It is a pleasure to serve under your chairmanship, Mr McCabe, and I, too, congratulate my hon. Friend Meg Hillier on securing this important debate.
It is a feature of this Government’s hostile environment policy on immigration that it treats everyone in the immigration system with equal bad faith. We see that in the appalling state of initial accommodation for asylum seekers, which treats desperate people fleeing horrific violence, persecution and other horrors as if they were criminals; we see it in the lack of safe and legal routes for asylum seekers, and in the cancellation of the Dubs scheme for family reunification; and we see it in the appalling level of service that applicants receive from the Home Office, with mistakes and inaccurate decisions frequently being made, and in the absence of any service standard at all within the Home Office for determining applications brought under article 8 of the Human Rights Act. The system often keeps people waiting indefinitely, in extreme financial hardship, for the decision that they need to resolve their status and to be able to provide for their families. At every turn, this Government go out of their way to say to people who have come to the UK from overseas that they are not really welcome here.
The schedule of application fees is another example. High fees are a cost barrier that stop people claiming their rightful status as UK citizens. I have spoken to many constituents who cannot afford to make applications for their children. Some end up in debt to family and friends in order to fund applications, and others delay making applications on behalf of their children, storing up problems for them later in life when they come to apply for student finance or employment. Many victims of the Windrush scandal came to the UK as children and encountered problems because the adults who were responsible for them at that time had never regularised their status. The current policy of placing immigration fees out of the reach of parents risks sowing the seeds of a future Windrush scandal.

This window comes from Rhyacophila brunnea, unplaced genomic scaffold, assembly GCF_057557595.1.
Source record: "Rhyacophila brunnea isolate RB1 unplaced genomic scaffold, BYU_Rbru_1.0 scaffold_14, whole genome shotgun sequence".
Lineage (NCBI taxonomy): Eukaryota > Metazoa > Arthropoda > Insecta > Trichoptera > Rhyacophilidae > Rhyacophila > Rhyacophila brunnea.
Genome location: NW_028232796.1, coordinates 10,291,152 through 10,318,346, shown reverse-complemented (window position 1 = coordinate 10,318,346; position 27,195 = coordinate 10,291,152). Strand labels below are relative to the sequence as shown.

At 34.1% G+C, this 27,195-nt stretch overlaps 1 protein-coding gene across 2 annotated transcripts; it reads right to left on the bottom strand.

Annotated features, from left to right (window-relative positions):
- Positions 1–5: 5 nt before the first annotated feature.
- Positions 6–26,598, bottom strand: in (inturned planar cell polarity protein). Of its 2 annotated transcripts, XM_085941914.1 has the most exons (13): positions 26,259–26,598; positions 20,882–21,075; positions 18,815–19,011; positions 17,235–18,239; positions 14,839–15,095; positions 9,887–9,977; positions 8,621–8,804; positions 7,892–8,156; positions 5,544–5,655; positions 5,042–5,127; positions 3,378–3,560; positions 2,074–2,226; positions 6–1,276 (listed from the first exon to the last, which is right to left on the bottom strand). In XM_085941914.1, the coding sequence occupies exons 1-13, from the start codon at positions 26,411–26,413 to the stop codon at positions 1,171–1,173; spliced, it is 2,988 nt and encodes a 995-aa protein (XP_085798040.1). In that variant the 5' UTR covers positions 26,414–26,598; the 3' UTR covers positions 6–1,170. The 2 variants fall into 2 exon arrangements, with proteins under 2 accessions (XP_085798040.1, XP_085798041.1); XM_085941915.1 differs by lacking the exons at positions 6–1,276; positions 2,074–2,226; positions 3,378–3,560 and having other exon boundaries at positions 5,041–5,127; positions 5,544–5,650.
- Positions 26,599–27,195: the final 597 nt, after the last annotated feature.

My constituent, A, arrived in the UK as a child and legally resided here for more than a decade. His parents and sibling gained indefinite leave to remain under the highly skilled migrants programme. However, the cost of the application meant that A’s parents were unable to secure ILR for him at the same time. Instead, he was granted 30 months’ leave to remain in 2014, which expired in 2016. At that time, there was an administrative delay and his family were poorly advised by their solicitor, resulting in a short interruption in A’s immigration status. A did very well at school and secured a place at university to study architecture, but because of the interruption in his status—no fault of his family’s—he has been refused student finance. I mention that example because it shows how this policy is causing further material consequences that have devastating impacts on young lives. Had the fees been more affordable, A would never have been in this situation. He would have been granted ILR at the same time as the rest of his family.
The policy also affects many of the key workers on whom we have relied throughout the pandemic. High immigration fees affect NHS workers, social care workers, transport and retail workers—people on whom we all rely and to whom we all owe a huge debt of gratitude, particularly over this past year. This policy is an insult to them and, in addition to the financial burden, has added further stress and anxiety at an impossibly difficult time.
Immigration benefits the UK economically, socially and culturally. This country is enriched by those who have chosen to come here from overseas. Yet the UK Government persist in this hostile environment, of which high application fees are a key component. I call on the Government to undertake a comprehensive review of fees within the immigration system to stop the many hidden injustices that the policy is causing.